Democratic U.S. Sen. Bill Nelson criticized Gov. Rick Scott for not appearing at the CNN town hall after the Parkland shooting.
Days later at a news conference where Scott announced a proposal for $450 million in school security funding, a reporter asked Scott to respond to Nelson's criticism. Scott, a Republican, is widely expected to challenge Nelson, a Democrat, in the 2018 election.
"Bill Nelson is a career politician," said Scott. "He talks a lot. He does nothing. Think about it: He has been in office for almost 50 years. He hasn't done anything on gun safety or school safety, and nothing on gun control."
That's a sweepingly broad attack by Scott to claim that Nelson hasn't done "anything" on gun or school safety and mischaracterizes Nelson's record. We found multiple examples of legislation Nelson supported that related to gun control.
In 1990 when running for governor, he promised, "As governor, I will propose a ban on the sale of assault rifles in Florida, as well as a seven-day waiting period on the sale of firearms." At campaign stops, Nelson waved a weapon over his head and said that a campaign aide was able to buy a semiautomatic rifle in less than 10 minutes at a Miami gun store.
While in Congress, Nelson co-sponsored the Brady Handgun Violence Prevention Act to make it unlawful for any licensed dealer to sell a handgun to an unlicensed individual unless certain criteria were met. The legislation ultimately passed in 1993 after Nelson left the House.
Nelson spokesman Ryan Brown sent PolitiFact a list of more than one dozen bills that Nelson had supported related to gun safety, gun control or school safety. Many were bills he either co-sponsored or sponsored or voted in favor of, but many did not become law. Here's a look at some of the key bills by topic:
Assault weapons ban: Nelson has repeatedly supported an assault weapons ban that Congress allowed to expire in 2004. This year, Nelson became one of about two dozen co-sponsors of a bill to ban semiautomatic assault weapons and large-capacity magazines that hold more than 10 rounds. The bill has not reached any votes.
Bump stocks: Nelson was one of many co-sponsors of a 2017 bill to ban bump stocks, an accessory that allows someone to convert a semiautomatic firearm to a nearly fully automatic one.
Improving background checks: Nelson sponsored a bill that would require the Justice Department to include in the National Instant Criminal Background Check System information about an individual who is or has been under a federal terrorism investigation. The bill, which Nelson introduced in 2017 after the mass shooting at the Pulse nightclub in Orlando, has not reached any votes.
Denying firearms to terrorists: The "no fly no buy" bill would deny the transfer of a firearm if the transferee is known (or appropriately suspected) to be engaged in terrorism. Nelson was one of a few dozen co-sponsors. The 2015 bill has not received a vote.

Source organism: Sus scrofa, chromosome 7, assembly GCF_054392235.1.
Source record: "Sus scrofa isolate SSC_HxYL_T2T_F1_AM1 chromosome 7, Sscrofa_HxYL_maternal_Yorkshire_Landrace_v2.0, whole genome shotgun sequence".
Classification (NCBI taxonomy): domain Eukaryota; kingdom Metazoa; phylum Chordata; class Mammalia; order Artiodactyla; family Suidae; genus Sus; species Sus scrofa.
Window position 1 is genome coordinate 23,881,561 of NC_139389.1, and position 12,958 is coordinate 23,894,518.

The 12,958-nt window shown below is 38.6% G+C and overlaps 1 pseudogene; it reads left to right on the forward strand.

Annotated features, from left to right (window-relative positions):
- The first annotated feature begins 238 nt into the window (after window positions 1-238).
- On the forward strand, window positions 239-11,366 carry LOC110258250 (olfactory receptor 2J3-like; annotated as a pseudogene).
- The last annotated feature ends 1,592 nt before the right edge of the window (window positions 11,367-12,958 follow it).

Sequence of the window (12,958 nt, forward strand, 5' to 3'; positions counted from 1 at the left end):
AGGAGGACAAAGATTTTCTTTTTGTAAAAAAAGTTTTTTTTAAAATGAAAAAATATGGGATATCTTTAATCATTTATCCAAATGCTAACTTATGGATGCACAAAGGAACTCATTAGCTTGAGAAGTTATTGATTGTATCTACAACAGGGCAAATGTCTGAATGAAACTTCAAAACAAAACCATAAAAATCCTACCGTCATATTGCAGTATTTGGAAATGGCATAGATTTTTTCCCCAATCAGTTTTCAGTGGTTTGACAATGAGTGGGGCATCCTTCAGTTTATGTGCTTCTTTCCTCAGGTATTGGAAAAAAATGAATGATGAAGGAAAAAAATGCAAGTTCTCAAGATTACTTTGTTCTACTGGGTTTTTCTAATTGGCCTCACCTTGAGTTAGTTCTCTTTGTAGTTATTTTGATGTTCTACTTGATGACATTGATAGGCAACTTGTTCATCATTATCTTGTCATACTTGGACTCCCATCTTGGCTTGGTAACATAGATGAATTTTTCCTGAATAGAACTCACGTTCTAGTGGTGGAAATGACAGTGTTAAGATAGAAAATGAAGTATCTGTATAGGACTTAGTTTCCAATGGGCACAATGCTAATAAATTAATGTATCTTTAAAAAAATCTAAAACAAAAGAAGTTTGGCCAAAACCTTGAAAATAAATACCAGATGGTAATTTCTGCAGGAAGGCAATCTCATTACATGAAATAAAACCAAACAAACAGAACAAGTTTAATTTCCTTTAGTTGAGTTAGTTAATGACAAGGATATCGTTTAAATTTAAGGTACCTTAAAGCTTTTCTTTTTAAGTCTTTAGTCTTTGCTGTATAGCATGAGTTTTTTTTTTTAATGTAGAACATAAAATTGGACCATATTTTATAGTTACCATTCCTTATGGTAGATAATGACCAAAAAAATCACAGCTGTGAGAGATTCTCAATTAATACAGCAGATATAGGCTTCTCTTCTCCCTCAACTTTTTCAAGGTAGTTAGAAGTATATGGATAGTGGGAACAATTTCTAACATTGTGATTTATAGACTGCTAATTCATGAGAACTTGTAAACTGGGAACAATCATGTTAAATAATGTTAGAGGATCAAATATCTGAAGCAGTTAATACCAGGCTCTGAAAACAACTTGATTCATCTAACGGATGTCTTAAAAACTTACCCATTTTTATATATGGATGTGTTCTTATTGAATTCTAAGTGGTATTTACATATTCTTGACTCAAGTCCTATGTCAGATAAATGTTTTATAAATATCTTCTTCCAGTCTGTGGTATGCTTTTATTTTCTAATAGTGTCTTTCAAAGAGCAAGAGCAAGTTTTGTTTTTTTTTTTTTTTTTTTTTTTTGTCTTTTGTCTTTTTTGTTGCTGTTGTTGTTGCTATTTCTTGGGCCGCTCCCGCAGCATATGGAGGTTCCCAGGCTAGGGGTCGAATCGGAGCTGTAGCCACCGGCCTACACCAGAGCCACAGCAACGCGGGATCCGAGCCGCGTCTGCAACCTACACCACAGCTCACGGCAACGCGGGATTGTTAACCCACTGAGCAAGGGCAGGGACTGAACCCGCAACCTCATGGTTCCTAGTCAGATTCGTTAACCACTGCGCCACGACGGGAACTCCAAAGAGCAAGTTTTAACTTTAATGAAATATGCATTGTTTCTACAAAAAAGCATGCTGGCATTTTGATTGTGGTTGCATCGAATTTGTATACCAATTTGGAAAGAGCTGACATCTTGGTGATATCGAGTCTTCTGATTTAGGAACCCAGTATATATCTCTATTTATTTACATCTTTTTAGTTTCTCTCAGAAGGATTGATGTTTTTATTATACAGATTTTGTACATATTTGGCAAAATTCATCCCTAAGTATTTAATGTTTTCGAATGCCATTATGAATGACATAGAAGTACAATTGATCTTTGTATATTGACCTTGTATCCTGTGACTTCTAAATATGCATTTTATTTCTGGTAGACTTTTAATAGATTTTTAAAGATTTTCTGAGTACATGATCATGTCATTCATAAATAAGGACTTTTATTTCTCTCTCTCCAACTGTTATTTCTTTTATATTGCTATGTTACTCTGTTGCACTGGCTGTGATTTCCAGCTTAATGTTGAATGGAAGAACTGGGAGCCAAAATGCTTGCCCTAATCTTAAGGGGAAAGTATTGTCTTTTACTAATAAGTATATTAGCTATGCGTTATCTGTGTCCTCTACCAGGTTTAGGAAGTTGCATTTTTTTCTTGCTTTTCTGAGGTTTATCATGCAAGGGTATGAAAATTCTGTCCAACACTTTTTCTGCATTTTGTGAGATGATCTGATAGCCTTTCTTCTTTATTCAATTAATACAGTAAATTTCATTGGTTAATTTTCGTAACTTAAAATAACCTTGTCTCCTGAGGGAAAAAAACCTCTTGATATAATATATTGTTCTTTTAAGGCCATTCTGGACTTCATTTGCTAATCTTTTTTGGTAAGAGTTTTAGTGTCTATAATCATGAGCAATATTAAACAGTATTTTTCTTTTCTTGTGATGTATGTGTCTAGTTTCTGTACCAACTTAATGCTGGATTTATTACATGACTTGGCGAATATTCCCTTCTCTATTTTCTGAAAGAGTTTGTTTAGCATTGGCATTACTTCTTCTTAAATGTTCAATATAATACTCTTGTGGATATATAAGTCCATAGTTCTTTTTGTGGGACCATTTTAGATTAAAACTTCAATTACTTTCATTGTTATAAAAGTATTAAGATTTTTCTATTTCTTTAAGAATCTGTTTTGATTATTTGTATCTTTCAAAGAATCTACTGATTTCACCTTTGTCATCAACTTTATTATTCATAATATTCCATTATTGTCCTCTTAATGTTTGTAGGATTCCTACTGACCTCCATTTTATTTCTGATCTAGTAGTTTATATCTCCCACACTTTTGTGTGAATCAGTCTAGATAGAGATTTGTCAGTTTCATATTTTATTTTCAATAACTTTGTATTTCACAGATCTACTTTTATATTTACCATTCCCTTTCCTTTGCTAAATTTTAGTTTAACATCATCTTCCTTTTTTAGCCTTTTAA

Ban certain types of firearms: Nelson sponsored a bill in 2017 to ban firearms that are not detectable by metal detectors if certain components are removed. The bill has not received a vote. He also voted to ban guns with high-capacity magazines holding more than 10 rounds, which failed to pass the Senate in 2013. He also voted for an amendment to require trigger locks and safety devices for handguns in 2004 and to strengthen penalties for the use of so-called cop-killer bullets in 2005 — both were amendments that passed the Senate.
Conceal-carry reciprocity: Nelson voted against legislation that would allow concealed-carry permits issued in one state to be valid in all others that issue such permits in 2009 and 2013.
Mental health: Nelson voted for the 21st Century Cures Act, which became law in 2016. The bill stated that the attorney general may provide active-shooter response training to local law enforcement and called for the development of crisis intervention teams to include specialized training for school officials in responding to mental health crises. Nelson was one of about two dozen bipartisan co-sponsors of the Excellence in Mental Health Act S. 264, which proposed grants to states to build or modernize community-based mental health services.
Nelson has taken some pro-gun votes during his Senate tenure.
In 2005, Nelson voted in favor of prohibiting civil lawsuits from being brought against a manufacturer or seller of a firearm. And he voted to permit Amtrak passengers to transport guns in checked baggage and to allow individuals to possess firearms in the national parks in 2009.
Nelson's spokesman said he is not anti-gun.
"He's a hunter, he's owned guns his entire life," Brown said. "He's never said he wants to ban all guns. He wants to expand background checks and ban semiautomatic assault rifles, like the AR-15."
We sent a list of several of the laws that Nelson supported to Harry Wilson, Roanoke College professor and author of the book Guns, Gun Control, and Elections. We asked Wilson to weigh in about Nelson's record on guns.
"What kind of alternate universe is this?" he said. "The Republican argues that the Democrat is too soft on gun control. Beam me up, Scotty."
"If one votes for the assault weapons ban and enhanced background checks and against reciprocity, one has clearly voted in favor of stricter gun laws (ask any gun rights group!)," he said.
As of 2012 when Nelson was up for re-election, the NRA had given him an F grade.
We rate this claim False.
Edited for print. Read the full version at PolitiFact.com/florida.